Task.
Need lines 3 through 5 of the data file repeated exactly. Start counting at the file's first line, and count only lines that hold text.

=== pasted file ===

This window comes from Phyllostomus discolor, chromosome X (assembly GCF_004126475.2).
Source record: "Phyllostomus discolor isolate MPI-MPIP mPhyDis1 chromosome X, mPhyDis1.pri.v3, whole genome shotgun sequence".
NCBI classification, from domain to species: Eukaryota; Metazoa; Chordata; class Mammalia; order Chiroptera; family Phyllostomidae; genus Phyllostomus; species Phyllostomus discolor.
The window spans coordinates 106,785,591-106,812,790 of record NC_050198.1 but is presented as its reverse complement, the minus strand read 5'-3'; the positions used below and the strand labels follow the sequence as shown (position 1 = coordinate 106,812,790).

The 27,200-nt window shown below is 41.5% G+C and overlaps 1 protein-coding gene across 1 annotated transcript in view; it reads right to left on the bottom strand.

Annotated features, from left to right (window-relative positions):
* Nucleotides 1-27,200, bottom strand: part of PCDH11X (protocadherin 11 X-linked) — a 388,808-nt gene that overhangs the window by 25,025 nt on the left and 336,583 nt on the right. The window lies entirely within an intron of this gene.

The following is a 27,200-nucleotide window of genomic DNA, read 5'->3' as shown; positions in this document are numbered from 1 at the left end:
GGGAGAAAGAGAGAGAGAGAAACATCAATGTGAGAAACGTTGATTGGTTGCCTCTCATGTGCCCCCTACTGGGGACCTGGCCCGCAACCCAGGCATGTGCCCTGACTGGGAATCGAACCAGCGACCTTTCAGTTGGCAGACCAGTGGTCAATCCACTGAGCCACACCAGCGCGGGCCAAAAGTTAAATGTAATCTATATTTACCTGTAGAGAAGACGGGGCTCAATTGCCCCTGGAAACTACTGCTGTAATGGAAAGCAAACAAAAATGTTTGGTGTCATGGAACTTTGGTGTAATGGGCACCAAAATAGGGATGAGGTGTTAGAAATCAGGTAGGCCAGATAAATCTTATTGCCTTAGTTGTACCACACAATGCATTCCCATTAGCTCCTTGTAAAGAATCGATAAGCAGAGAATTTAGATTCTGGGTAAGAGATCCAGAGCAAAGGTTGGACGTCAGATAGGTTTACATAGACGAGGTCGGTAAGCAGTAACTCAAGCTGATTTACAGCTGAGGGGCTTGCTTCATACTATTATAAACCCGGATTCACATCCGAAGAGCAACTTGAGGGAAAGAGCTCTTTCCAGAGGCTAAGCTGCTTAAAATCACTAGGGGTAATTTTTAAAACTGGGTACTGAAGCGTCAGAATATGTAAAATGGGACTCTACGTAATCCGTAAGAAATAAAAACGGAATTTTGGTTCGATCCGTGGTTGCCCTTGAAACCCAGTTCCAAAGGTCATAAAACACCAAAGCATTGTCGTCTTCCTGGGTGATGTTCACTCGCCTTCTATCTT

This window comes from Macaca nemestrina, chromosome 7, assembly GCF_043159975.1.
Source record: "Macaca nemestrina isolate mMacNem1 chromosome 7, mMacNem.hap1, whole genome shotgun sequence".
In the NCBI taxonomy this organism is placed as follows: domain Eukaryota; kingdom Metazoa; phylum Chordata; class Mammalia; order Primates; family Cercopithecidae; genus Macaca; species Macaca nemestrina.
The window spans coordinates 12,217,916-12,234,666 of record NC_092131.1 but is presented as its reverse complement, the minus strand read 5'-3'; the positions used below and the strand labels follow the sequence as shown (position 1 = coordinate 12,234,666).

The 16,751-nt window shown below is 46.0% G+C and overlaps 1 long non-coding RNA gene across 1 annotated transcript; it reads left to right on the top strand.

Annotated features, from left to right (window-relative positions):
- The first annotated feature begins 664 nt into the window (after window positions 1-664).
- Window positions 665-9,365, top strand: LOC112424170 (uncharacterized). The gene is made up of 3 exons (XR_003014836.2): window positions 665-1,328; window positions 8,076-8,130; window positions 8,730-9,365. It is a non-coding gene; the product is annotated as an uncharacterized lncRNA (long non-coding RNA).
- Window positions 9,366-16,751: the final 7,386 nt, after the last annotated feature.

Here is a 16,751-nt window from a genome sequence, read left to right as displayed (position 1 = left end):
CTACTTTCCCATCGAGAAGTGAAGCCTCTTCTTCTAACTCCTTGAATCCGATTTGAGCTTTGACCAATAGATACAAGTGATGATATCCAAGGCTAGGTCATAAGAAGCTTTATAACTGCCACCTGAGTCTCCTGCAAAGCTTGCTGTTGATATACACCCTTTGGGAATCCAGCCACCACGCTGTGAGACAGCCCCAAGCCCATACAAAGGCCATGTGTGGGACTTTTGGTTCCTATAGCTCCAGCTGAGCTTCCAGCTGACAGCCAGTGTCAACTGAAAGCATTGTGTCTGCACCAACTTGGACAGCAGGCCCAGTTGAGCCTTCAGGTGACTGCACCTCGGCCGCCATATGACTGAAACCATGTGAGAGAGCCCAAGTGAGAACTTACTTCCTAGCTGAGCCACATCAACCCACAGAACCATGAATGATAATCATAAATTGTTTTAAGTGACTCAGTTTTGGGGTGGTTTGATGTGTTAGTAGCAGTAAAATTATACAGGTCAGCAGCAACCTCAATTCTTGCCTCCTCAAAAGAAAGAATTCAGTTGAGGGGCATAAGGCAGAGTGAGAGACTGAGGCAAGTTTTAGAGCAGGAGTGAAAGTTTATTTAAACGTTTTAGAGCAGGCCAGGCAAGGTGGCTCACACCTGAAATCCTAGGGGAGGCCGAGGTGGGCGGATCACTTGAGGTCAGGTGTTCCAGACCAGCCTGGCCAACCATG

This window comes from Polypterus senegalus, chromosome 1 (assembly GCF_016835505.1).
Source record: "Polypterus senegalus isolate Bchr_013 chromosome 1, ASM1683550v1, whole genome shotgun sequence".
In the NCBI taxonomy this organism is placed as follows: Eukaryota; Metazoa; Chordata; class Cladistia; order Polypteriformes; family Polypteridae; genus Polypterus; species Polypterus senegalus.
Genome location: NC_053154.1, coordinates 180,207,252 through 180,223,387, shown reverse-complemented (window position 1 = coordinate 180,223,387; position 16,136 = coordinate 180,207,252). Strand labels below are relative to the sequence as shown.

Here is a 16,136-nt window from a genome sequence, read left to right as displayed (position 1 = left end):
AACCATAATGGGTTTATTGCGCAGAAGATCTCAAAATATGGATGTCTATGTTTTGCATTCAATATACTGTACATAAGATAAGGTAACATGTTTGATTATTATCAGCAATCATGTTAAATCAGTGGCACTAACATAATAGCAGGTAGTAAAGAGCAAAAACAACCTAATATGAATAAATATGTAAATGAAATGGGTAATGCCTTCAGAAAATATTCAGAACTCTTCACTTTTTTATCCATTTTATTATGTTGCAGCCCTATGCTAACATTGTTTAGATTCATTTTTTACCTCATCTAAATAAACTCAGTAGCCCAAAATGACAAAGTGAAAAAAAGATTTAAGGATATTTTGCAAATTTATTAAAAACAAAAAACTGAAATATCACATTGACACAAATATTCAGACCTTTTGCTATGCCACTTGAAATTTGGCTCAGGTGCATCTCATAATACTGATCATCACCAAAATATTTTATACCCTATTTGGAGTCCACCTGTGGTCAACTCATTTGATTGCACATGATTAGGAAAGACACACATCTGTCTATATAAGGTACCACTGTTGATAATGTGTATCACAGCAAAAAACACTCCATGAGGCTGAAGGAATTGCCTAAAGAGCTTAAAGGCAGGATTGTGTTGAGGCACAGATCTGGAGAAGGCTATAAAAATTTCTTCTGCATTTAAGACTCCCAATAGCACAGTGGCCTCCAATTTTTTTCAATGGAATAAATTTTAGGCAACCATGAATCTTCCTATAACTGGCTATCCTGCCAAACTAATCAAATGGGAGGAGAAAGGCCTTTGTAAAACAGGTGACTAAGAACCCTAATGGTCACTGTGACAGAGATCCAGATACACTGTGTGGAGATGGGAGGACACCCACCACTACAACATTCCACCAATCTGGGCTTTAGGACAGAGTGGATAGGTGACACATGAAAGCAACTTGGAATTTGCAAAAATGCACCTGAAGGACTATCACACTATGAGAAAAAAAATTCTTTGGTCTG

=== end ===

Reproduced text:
NCBI classification, from domain to species: Eukaryota; Metazoa; Chordata; class Mammalia; order Chiroptera; family Phyllostomidae; genus Phyllostomus; species Phyllostomus discolor.
The window spans coordinates 106,785,591-106,812,790 of record NC_050198.1 but is presented as its reverse complement, the minus strand read 5'-3'; the positions used below and the strand labels follow the sequence as shown (position 1 = coordinate 106,812,790).

The 27,200-nt window shown below is 41.5% G+C and overlaps 1 protein-coding gene across 1 annotated transcript in view; it reads right to left on the bottom strand.